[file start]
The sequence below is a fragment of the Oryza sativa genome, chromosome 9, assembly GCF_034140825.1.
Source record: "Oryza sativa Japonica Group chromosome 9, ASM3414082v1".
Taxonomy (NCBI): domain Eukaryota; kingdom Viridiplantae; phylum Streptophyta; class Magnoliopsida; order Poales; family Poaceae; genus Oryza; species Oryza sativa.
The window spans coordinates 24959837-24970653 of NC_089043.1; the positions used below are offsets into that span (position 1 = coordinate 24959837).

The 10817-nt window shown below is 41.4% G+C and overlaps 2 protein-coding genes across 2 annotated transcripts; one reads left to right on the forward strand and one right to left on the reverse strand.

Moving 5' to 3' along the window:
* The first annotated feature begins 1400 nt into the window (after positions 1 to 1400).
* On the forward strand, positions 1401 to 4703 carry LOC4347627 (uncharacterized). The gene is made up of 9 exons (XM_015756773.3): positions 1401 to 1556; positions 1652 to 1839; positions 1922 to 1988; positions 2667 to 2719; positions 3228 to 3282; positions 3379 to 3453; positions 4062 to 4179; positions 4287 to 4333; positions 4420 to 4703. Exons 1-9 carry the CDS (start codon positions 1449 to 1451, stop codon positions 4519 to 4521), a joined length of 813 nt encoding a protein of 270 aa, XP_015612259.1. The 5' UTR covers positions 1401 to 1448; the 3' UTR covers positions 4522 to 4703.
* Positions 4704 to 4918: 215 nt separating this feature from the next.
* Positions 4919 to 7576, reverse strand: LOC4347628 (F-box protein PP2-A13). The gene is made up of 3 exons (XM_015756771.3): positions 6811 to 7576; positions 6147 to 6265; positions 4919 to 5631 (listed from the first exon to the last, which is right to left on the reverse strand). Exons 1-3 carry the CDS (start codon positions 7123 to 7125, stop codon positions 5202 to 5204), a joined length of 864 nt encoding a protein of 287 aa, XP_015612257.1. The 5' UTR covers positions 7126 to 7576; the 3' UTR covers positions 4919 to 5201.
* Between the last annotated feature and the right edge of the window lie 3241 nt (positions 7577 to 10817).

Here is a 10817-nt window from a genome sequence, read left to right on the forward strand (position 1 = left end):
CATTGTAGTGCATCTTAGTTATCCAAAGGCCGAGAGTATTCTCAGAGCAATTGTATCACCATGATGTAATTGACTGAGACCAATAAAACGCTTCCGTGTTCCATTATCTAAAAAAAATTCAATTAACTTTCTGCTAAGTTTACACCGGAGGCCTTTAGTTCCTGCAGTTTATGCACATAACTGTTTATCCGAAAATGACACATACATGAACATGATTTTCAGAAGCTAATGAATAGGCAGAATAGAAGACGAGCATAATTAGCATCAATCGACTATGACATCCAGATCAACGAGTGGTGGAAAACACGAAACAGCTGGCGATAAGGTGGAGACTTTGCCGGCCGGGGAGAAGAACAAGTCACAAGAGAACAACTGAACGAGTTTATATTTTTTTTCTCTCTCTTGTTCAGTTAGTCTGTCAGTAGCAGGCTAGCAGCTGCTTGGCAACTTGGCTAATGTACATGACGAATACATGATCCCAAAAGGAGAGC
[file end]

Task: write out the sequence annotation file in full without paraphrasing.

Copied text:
The sequence below is a fragment of the Oryza sativa genome, chromosome 9, assembly GCF_034140825.1.
Source record: "Oryza sativa Japonica Group chromosome 9, ASM3414082v1".
Taxonomy (NCBI): domain Eukaryota; kingdom Viridiplantae; phylum Streptophyta; class Magnoliopsida; order Poales; family Poaceae; genus Oryza; species Oryza sativa.
The window spans coordinates 24959837-24970653 of NC_089043.1; the positions used below are offsets into that span (position 1 = coordinate 24959837).

The 10817-nt window shown below is 41.4% G+C and overlaps 2 protein-coding genes across 2 annotated transcripts; one reads left to right on the forward strand and one right to left on the reverse strand.

Moving 5' to 3' along the window:
* The first annotated feature begins 1400 nt into the window (after positions 1 to 1400).
* On the forward strand, positions 1401 to 4703 carry LOC4347627 (uncharacterized). The gene is made up of 9 exons (XM_015756773.3): positions 1401 to 1556; positions 1652 to 1839; positions 1922 to 1988; positions 2667 to 2719; positions 3228 to 3282; positions 3379 to 3453; positions 4062 to 4179; positions 4287 to 4333; positions 4420 to 4703. Exons 1-9 carry the CDS (start codon positions 1449 to 1451, stop codon positions 4519 to 4521), a joined length of 813 nt encoding a protein of 270 aa, XP_015612259.1. The 5' UTR covers positions 1401 to 1448; the 3' UTR covers positions 4522 to 4703.
* Positions 4704 to 4918: 215 nt separating this feature from the next.
* Positions 4919 to 7576, reverse strand: LOC4347628 (F-box protein PP2-A13). The gene is made up of 3 exons (XM_015756771.3): positions 6811 to 7576; positions 6147 to 6265; positions 4919 to 5631 (listed from the first exon to the last, which is right to left on the reverse strand). Exons 1-3 carry the CDS (start codon positions 7123 to 7125, stop codon positions 5202 to 5204), a joined length of 864 nt encoding a protein of 287 aa, XP_015612257.1. The 5' UTR covers positions 7126 to 7576; the 3' UTR covers positions 4919 to 5201.
* Between the last annotated feature and the right edge of the window lie 3241 nt (positions 7577 to 10817).

Here is a 10817-nt window from a genome sequence, read left to right on the forward strand (position 1 = left end):
CATTGTAGTGCATCTTAGTTATCCAAAGGCCGAGAGTATTCTCAGAGCAATTGTATCACCATGATGTAATTGACTGAGACCAATAAAACGCTTCCGTGTTCCATTATCTAAAAAAAATTCAATTAACTTTCTGCTAAGTTTACACCGGAGGCCTTTAGTTCCTGCAGTTTATGCACATAACTGTTTATCCGAAAATGACACATACATGAACATGATTTTCAGAAGCTAATGAATAGGCAGAATAGAAGACGAGCATAATTAGCATCAATCGACTATGACATCCAGATCAACGAGTGGTGGAAAACACGAAACAGCTGGCGATAAGGTGGAGACTTTGCCGGCCGGGGAGAAGAACAAGTCACAAGAGAACAACTGAACGAGTTTATATTTTTTTTCTCTCTCTTGTTCAGTTAGTCTGTCAGTAGCAGGCTAGCAGCTGCTTGGCAACTTGGCTAATGTACATGACGAATACATGATCCCAAAAGGAGAGC